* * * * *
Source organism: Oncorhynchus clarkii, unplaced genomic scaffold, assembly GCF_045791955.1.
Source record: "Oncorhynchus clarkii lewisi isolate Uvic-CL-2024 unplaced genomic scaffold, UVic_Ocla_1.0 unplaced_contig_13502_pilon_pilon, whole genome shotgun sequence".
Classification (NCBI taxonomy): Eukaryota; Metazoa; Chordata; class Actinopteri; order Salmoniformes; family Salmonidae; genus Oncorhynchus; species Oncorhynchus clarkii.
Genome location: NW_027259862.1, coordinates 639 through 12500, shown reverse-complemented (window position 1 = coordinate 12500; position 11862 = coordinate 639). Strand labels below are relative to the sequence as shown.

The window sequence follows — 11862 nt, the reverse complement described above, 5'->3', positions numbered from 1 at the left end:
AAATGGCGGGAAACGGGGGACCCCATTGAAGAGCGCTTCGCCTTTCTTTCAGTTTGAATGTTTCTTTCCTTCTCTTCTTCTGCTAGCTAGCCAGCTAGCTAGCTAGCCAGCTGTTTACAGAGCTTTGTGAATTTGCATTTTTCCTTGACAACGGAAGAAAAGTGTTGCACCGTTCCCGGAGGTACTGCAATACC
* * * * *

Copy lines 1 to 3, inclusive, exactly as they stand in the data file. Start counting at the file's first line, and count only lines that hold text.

Source organism: Oncorhynchus clarkii, unplaced genomic scaffold, assembly GCF_045791955.1.
Source record: "Oncorhynchus clarkii lewisi isolate Uvic-CL-2024 unplaced genomic scaffold, UVic_Ocla_1.0 unplaced_contig_13502_pilon_pilon, whole genome shotgun sequence".
Classification (NCBI taxonomy): Eukaryota; Metazoa; Chordata; class Actinopteri; order Salmoniformes; family Salmonidae; genus Oncorhynchus; species Oncorhynchus clarkii.